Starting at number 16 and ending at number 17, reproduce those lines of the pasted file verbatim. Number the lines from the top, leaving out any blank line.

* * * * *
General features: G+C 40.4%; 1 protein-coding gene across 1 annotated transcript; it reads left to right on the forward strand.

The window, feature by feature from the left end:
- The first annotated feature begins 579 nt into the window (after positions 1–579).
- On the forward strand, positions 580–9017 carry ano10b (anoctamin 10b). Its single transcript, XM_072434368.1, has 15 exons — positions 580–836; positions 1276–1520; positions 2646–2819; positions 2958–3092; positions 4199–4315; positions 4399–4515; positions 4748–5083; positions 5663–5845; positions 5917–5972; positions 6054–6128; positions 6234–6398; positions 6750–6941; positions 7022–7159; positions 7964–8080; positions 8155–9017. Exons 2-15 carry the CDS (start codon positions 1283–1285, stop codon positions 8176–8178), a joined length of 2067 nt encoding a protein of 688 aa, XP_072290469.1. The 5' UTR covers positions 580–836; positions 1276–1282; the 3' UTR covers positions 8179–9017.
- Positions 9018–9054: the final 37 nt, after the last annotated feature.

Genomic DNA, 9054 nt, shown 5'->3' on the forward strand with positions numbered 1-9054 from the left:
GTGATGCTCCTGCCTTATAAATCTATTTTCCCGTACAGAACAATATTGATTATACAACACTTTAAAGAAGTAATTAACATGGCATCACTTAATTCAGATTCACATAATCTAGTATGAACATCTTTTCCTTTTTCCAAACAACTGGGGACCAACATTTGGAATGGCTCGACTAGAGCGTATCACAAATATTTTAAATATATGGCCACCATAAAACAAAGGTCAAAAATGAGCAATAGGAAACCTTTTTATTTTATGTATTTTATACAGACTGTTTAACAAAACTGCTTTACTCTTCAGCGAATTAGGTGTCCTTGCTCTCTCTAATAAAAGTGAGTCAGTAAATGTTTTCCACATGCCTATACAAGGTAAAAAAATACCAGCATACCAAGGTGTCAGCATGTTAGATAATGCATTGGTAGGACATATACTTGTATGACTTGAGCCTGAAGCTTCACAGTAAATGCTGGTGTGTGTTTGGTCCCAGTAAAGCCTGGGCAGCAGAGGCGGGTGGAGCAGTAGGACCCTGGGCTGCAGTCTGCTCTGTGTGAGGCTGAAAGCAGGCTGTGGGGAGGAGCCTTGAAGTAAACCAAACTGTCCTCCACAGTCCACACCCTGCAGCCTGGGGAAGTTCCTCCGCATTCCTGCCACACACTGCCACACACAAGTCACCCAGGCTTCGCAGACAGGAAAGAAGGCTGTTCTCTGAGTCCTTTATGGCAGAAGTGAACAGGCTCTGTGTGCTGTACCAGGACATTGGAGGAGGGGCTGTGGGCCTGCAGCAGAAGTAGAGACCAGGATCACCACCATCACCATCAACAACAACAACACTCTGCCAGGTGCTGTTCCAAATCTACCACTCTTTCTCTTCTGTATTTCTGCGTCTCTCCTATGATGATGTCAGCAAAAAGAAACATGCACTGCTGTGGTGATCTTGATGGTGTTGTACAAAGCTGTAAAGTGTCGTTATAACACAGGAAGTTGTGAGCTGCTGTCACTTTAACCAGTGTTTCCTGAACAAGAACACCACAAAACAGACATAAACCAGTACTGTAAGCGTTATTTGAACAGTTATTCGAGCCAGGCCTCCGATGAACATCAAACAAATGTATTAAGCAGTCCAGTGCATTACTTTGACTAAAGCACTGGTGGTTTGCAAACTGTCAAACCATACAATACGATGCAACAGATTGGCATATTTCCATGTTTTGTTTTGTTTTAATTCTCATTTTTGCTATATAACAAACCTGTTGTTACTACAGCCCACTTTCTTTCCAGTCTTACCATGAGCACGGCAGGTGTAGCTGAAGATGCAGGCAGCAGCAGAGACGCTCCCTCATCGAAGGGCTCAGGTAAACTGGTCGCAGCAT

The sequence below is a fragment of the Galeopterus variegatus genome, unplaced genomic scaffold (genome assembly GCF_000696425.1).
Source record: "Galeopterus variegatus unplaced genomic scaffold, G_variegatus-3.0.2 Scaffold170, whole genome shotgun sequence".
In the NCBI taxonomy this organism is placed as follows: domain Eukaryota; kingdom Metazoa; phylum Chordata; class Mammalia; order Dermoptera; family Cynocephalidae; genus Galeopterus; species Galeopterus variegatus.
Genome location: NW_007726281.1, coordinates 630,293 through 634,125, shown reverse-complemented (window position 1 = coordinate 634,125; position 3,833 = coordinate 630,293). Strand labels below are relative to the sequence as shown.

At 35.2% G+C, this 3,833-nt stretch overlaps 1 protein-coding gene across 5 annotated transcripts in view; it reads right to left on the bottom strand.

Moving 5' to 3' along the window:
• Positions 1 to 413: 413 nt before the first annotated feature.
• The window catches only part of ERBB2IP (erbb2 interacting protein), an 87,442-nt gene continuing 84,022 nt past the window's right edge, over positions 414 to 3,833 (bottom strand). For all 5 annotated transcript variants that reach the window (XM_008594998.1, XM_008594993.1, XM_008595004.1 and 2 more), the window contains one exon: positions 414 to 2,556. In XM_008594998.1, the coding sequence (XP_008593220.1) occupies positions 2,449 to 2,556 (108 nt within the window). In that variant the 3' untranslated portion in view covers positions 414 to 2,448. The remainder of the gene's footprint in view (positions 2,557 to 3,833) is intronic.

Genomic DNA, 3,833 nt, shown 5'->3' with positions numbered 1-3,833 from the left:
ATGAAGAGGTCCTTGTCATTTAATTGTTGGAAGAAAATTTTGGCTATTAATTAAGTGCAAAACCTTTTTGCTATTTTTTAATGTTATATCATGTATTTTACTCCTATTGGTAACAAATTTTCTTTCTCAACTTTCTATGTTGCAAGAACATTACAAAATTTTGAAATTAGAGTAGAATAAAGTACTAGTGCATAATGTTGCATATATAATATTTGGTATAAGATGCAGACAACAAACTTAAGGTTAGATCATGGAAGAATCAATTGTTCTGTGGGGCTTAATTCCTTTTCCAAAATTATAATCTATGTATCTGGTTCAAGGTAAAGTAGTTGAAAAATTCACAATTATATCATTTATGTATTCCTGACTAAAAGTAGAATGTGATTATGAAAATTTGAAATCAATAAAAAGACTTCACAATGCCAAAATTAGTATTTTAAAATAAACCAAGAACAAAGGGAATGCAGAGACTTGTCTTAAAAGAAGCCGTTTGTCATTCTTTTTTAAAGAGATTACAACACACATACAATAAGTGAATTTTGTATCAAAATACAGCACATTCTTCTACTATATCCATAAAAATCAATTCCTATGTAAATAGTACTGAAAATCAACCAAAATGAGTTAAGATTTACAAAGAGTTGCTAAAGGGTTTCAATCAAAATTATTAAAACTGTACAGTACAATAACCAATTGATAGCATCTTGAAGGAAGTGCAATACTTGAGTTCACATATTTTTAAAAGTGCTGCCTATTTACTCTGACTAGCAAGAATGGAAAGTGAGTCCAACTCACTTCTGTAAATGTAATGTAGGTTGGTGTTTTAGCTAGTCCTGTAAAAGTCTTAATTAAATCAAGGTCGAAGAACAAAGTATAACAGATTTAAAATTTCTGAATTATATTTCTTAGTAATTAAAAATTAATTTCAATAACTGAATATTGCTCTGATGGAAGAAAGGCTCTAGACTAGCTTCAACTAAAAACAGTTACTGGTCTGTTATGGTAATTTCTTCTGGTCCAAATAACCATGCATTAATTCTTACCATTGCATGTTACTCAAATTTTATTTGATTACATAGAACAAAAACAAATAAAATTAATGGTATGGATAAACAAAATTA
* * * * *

Genomic DNA, 3,833 nt, shown 5'->3' with positions numbered 1-3,833 from the left:
ATGAAGAGGTCCTTGTCATTTAATTGTTGGAAGAAAATTTTGGCTATTAATTAAGTGCAAAACCTTTTTGCTATTTTTTAATGTTATATCATGTATTTTACTCCTATTGGTAACAAATTTTCTTTCTCAACTTTCTATGTTGCAAGAACATTACAAAATTTTGAAATTAGAGTAGAATAAAGTACTAGTGCATAATGTTGCATATATAATATTTGGTATAAGATGCAGACAACAAACTTAAGGTTAGATCATGGAAGAATCAATTGTTCTGTGGGGCTTAATTCCTTTTCCAAAATTATAATCTATGTATCTGGTTCAAGGTAAAGTAGTTGAAAAATTCACAATTATATCATTTATGTATTCCTGACTAAAAGTAGAATGTGATTATGAAAATTTGAAATCAATAAAAAGACTTCACAATGCCAAAATTAGTATTTTAAAATAAACCAAGAACAAAGGGAATGCAGAGACTTGTCTTAAAAGAAGCCGTTTGTCATTCTTTTTTAAAGAGATTACAACACACATACAATAAGTGAATTTTGTATCAAAATACAGCACATTCTTCTACTATATCCATAAAAATCAATTCCTATGTAAATAGTACTGAAAATCAACCAAAATGAGTTAAGATTTACAAAGAGTTGCTAAAGGGTTTCAATCAAAATTATTAAAACTGTACAGTACAATAACCAATTGATAGCATCTTGAAGGAAGTGCAATACTTGAGTTCACATATTTTTAAAAGTGCTGCCTATTTACTCTGACTAGCAAGAATGGAAAGTGAGTCCAACTCACTTCTGTAAATGTAATGTAGGTTGGTGTTTTAGCTAGTCCTGTAAAAGTCTTAATTAAATCAAGGTCGAAGAACAAAGTATAACAGATTTAAAATTTCTGAATTATATTTCTTAGTAATTAAAAATTAATTTCAATAACTGAATATTGCTCTGATGGAAGAAAGGCTCTAGACTAGCTTCAACTAAAAACAGTTACTGGTCTGTTATGGTAATTTCTTCTGGTCCAAATAACCATGCATTAATTCTTACCATTGCATGTTACTCAAATTTTATTTGATTACATAGAACAAAAACAAATAAAATTAATGGTATGGATAAACAAAATTA